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»Rock concert« vibe at packed Judith Butler event

Academic icon — The internationally recognised professor and gender thinker Judith Butler visited the University of Copenhagen (UCPH) 4 May to do a guest lecture on climate sorrow. The star academic called on the audience to engage in climate action rather than climate paralysis.

»I am here, clearly, because I was attracted by the big name,« says a student in the 10-metre long queue that formed in front of the large auditorium on South Campus.

Even though it is approaching 4 pm on a Thursday afternoon, the sun is shining, and it is the day before the Great Prayer Day bank holiday, the people just keep on streaming in.

When the University of Copenhagen (UCPH) presented the news back in April that Judith Butler would give a guest lecture , as the high point of the humanities climate festival CApE, the 470 free seats were booked within days. The hall is jam-packed, and some people have to take a seat in an adjoining auditorium where they can watch the lecture via live stream.

In the rows of chairs, it is mostly young people who are seated on their reserved places at the front of the auditorium.

The room is buzzing with talk about the American professor’s academic career and importance.

»I’m a real fangirl.«

»A total icon!«

»Butler is my role model.«

Climate sorrow and celebrity effect

Elise Sydendal has a bachelor’s degree in political science from UCPH and is a climate activist in the green movement Den Grønne Ungdomsbevægelse. It is the theme of climate sorrow, and the feelings associated with the climate crisis that attracted her to the talk today. But:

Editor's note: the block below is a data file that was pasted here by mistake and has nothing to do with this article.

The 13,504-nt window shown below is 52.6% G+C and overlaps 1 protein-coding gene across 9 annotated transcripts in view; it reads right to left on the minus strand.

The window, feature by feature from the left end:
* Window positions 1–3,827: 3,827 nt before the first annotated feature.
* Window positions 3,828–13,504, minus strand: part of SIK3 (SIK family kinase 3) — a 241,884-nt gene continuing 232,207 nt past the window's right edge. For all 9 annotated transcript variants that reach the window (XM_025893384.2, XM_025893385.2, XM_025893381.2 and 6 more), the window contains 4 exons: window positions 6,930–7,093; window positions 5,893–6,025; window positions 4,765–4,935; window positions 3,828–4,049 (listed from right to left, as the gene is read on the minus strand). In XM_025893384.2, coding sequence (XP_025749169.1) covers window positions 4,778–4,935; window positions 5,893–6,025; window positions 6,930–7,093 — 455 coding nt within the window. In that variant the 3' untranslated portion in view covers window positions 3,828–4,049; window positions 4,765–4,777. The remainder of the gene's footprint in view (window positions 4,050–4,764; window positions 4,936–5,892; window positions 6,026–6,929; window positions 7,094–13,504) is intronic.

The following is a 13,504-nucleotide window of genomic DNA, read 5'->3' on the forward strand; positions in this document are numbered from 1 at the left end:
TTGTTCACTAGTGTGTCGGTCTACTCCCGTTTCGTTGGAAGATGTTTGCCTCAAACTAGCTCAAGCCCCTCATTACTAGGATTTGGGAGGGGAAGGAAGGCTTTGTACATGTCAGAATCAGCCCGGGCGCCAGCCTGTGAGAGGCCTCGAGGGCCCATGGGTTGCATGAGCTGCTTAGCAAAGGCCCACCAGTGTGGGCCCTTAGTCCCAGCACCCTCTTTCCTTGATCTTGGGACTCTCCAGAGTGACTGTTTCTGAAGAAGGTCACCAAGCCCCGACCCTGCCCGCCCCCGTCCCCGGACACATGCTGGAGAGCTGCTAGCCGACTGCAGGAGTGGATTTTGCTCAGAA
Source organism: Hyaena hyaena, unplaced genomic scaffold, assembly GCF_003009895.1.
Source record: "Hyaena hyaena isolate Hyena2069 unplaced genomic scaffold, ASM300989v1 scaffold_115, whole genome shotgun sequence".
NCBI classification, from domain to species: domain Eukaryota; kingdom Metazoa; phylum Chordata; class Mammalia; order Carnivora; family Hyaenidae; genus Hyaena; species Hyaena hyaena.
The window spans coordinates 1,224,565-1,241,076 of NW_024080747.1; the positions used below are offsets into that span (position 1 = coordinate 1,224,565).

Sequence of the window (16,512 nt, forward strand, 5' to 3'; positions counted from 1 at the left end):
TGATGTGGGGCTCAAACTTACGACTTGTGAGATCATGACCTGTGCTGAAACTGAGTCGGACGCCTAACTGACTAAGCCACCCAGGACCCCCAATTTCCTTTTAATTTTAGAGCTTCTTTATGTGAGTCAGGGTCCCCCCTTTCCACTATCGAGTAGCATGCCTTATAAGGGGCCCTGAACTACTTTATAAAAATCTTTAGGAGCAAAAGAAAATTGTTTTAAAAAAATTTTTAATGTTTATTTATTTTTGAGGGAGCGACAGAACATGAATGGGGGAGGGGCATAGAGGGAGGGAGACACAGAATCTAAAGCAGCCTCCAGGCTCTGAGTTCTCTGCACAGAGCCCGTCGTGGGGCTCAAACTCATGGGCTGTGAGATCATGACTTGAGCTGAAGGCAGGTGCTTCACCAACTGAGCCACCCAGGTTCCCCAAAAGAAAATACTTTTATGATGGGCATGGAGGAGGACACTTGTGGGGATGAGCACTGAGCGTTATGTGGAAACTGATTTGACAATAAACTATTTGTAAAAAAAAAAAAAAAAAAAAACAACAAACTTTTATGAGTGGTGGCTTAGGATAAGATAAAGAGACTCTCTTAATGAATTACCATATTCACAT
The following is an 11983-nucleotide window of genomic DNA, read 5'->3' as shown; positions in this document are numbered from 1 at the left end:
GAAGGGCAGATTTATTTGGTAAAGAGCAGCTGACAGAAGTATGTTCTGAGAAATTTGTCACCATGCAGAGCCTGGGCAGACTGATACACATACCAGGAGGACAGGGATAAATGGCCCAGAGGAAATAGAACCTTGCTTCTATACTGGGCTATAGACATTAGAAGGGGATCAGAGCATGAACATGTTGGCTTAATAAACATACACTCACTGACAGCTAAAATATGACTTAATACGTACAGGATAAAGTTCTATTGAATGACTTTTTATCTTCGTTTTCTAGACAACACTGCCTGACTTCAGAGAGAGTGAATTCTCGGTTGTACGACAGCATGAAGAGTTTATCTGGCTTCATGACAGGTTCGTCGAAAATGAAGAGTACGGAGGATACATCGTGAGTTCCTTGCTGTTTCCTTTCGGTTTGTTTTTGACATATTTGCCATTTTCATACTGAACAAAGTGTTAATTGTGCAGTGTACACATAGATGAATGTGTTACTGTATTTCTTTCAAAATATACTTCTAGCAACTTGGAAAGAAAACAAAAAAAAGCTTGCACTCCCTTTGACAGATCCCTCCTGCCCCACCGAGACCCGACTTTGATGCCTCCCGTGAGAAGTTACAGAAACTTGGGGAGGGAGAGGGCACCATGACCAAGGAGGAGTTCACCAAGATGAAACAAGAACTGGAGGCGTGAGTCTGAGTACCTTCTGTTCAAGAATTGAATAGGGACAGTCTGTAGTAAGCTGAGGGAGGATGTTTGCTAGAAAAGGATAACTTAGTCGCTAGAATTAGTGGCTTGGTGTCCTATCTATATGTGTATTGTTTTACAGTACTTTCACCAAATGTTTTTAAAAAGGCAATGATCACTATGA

»It’s a mixture. Because I’m also here for the face. I would probably also have come to the lecture, even though the topic was not on climate sorrow,« she says, adding:

»I hope to be able to put words and new perspectives on some of the issues and feelings that I relate to as a climate activist. So we can get the tools to collectively care for and help each other.«

Søren Berthelsen, who is studying for a master’s degree in political science, says that he turned up because Butler has star quality. But also because Butler has laid the foundations for a direction of thought that he really appreciates.

»Butler has a theory about how we can talk about climate sorrow without yielding to despair. This is important, I think. Very important. It is necessary for political action to talk about climate in a way that does not just lead to discouragement. This would lead to those of us who are concerned about climate change acting less than we otherwise should, because we do not really believe in the future.«

Just before the lecture starts, Annika Hvithamar, Head of the Department of Cross-Cultural and Regional studies on South Campus, exclaims:

»I feel like I am going to a rock concert«

Resistance, mass extinction, and eyelids drooping

When the door opens and Judith Butler enters the room, a hush falls over the audience. The atmosphere in the auditorium is tense, and all eyes rest on the professor.

Butler is introduced by Associate Professor Stefan Gaarsmann Jacobsen as »one of the most influential and original thinkers of our time.« They [Judith Butler identifies as non-binary, ed.] are then welcomed with a long, insistent applause. Unlike a rock star, however, Judith Butler humbly stays in front of the microphone.


American professor of comparative literature and rhetoric at the University of California, Berkeley, US

Butler published the philosophical work Gender Trouble in 1990, which radically rethought sexuality and gender. In the book, they [Butler] argue that gender is not something you have, but something you perform.

In addition to gender, Judith Butler has worked on topics such as power, violence, aesthetics and democracy.